Last fall, findings from a Harvey Nash/KPMG CIO survey across various industries revealed that more than half of healthcare CIOs anticipate increases in IT budgets in the year ahead, though these same patient care organization leaders reported they also face significant skill gaps in data and analytics, project management and change management.
As Healthcare Informatics Assistant Editor Heather Landi reported in November, the Harvey Nash/KPMG CIO survey consisted of 3,400 CIO respondents across a number of industries and in 82 countries. The healthcare industry sector snapshot provides survey responses from 190 healthcare industry CIOs. The findings indicated that healthcare IT budget growth is outpacing other sectors. “In addition to the 52 percent of healthcare CIOs who see increases in IT budgets in the next year, 35 percent expect unchanged budgets, and this compares with 45 percent of CIOs across all industries anticipating an increase in IT budgets and 33 percent expecting IT budgets to remain unchanged,” Landi reported.
Nonetheless, it’s noteworthy that although 80 percent of healthcare CIOs said they see a growing strategic role in their organization, just one-third of healthcare companies reported having an enterprise-wide digital business strategy and vision. The survey also revealed that the healthcare sector lagged industry averages in key technology skills. Healthcare companies face the greatest skills shortages in big data/analytics, project management, change management and security and resilience. And, healthcare CIOs reported greater skills gaps in these areas compared to the all-industries average, Landi reported.
“Despite significant increases in IT spending in recent years, the maturity of IT investment in healthcare is still lagging versus other industries and healthcare companies know they need to catch up,” Vince Vickers, KPMG LLP’s healthcare technology leader, said in a statement with the release of the survey. “Healthcare organizations have significant operational cost pressures now more than ever, and there is an opportunity to close that gap quickly with disruptive technologies and analytic tools that open the door to the notion of the ‘creative CIO.’”
To dive deeper, Vickers recently spoke with Healthcare Informatics Managing Editor Rajiv Leventhal about the report’s findings, what the biggest takeaways were and how CIOs’ operations and processes will change moving forward. Below are excerpts of that interview.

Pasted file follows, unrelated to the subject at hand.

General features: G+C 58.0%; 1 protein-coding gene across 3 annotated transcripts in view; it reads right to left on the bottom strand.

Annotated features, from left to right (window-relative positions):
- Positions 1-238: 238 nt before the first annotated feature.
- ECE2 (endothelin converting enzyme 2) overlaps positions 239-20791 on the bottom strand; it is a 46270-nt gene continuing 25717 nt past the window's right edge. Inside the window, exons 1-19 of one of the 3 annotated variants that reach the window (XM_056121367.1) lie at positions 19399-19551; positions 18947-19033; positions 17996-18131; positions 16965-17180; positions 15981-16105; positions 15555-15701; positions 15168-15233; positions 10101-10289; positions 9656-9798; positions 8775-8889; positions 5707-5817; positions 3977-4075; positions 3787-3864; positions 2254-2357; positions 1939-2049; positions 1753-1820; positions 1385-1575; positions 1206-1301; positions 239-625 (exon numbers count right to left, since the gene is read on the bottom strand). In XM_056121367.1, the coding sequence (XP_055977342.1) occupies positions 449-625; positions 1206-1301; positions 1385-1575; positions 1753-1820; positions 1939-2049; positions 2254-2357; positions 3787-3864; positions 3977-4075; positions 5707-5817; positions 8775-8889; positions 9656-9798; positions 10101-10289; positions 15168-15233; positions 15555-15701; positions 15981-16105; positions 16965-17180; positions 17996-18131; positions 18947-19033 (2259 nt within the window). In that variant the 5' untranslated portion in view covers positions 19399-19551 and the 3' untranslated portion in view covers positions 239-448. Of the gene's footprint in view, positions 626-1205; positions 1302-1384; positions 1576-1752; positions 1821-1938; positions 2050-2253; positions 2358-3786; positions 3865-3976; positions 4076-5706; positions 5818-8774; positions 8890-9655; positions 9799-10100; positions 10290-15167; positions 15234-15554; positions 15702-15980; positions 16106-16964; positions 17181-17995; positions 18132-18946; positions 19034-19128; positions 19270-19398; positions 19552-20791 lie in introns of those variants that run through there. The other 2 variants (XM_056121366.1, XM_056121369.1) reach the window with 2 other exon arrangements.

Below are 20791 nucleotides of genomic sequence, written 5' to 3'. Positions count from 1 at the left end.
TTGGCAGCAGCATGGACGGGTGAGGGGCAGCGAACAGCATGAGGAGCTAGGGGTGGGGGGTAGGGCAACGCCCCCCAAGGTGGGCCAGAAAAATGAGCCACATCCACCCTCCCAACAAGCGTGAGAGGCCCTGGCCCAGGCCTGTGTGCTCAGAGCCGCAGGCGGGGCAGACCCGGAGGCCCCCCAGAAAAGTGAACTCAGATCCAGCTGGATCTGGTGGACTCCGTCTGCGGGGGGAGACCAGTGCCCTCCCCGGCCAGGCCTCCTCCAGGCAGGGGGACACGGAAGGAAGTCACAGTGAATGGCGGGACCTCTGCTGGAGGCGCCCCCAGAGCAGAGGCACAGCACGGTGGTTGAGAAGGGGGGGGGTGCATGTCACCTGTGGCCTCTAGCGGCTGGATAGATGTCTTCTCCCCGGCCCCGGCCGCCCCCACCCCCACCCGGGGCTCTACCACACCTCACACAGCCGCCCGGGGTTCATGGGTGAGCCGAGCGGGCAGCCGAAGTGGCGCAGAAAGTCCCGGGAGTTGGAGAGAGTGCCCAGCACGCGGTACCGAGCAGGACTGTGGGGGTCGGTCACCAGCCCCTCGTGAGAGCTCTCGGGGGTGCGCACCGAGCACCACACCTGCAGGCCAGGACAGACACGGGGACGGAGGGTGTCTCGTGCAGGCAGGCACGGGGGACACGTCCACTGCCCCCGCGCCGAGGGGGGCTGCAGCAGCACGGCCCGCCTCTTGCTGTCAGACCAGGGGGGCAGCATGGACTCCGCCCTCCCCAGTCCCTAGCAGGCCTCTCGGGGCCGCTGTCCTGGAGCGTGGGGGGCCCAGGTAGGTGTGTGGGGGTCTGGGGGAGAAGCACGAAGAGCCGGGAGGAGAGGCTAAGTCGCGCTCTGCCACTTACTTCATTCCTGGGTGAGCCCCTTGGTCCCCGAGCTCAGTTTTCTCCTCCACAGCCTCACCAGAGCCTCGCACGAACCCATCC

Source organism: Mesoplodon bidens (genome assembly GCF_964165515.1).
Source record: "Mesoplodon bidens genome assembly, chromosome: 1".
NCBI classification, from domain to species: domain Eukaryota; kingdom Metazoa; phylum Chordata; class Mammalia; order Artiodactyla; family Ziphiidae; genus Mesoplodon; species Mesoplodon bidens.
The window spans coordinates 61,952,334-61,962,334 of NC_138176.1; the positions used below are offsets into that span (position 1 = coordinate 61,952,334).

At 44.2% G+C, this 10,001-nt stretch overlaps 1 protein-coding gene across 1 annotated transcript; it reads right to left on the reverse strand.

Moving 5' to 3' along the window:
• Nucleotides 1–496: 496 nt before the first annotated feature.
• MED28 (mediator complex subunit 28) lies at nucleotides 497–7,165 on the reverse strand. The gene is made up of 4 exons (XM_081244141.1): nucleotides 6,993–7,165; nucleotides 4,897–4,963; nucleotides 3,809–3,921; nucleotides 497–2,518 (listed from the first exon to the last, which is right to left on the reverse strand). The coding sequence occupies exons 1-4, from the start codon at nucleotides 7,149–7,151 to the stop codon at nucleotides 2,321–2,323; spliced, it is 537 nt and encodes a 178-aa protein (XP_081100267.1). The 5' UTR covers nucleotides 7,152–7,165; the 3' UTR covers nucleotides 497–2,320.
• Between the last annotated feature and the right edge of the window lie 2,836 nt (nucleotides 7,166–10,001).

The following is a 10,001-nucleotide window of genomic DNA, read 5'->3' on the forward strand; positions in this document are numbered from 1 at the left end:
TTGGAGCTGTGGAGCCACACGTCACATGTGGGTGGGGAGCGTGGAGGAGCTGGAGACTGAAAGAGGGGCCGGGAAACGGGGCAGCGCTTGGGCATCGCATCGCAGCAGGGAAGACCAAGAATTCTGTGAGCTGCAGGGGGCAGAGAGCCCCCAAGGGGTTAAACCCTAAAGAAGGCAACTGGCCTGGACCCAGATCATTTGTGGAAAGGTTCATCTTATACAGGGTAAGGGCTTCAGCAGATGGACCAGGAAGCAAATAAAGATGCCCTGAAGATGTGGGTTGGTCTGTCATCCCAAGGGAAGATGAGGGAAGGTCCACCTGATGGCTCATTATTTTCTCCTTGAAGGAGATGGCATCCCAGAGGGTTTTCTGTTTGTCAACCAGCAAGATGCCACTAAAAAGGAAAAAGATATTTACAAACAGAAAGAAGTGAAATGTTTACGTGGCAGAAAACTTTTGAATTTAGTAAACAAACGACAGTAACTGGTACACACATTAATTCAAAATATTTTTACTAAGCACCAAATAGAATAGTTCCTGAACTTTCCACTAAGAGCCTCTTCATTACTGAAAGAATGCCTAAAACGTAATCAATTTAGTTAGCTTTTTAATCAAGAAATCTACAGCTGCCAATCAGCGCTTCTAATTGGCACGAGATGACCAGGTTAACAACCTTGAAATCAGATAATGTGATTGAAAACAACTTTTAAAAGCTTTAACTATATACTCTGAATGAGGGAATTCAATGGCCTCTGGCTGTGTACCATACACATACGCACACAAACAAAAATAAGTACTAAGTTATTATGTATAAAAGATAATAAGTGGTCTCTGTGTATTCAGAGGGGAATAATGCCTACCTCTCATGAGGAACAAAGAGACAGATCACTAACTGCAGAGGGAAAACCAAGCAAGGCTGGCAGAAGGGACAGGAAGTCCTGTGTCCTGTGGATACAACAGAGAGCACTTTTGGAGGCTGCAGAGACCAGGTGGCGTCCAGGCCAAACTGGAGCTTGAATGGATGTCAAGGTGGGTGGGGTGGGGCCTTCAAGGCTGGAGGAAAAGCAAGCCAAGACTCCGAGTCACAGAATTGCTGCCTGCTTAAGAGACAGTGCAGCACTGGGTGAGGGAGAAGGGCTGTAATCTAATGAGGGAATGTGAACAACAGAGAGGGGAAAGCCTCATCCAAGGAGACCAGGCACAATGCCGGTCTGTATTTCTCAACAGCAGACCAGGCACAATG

This survey featured thoughts from a lot of CIOs across all industries, with nearly 200 just from healthcare. The slight majority of healthcare CIOs see increases coming in their IT budgets. What were your takeaways from this?
I don’t think anything from this survey is too surprising. Having data is obviously helpful to validate the anecdotal stuff you hear every day. I meet with two to three CIOs every week, so it’s good to get the formal data to validate your thoughts. While Harvey Nash and the survey has been great for us, that pool of healthcare [they use] is pretty far reaching, so keep in mind that it’s not just providers or payers—converged life sciences fall into it, too. We are going to be much more targeted on the provider side going forward by taking a subset of this survey and playing that back via our CHIME relationship, who we do surveys with every year. If we get half of CHIME participants to respond, so 200 or 300 healthcare provider organization CIOs, it will be very interesting to see that data.
For the CIOs planning budget increases, where will they be directed? What are the biggest areas of need?
This is more anecdotal; this specific questions we have are what we are asking CHIME to validate. So this is more of my gut feeling before we get these survey results, but cybersecurity is huge right now and we expect that trend to continue. Everything around the cloud is big; I am really finding it interesting how much activity we have now with assessments and road mapping around cloud application work. It seems like we have a group that has gone out and spent a ton of money, effort and energy on their EHRs, and there certainly is an ongoing optimization exercise occurring there, and because the cost pressures continue to mount, [folks] have pivoted. They are challenging themselves to figure out how to move to a cloud-based app that reduces support spend and also helps continue to get value out of relationship with the software vendor with “regular automated updates” as opposed to large expensive upgrades. I find it interesting that just 18 months ago, we would have CIOs and CFOs with strong objections to the cloud due to security, but because of the cost pressures now, they are looking very seriously at it. This is a very active marketplace for us and I expect this CIO survey to validate that.
How can one resolve, or at least mitigate, the concern over security when at the same time move to the cloud?
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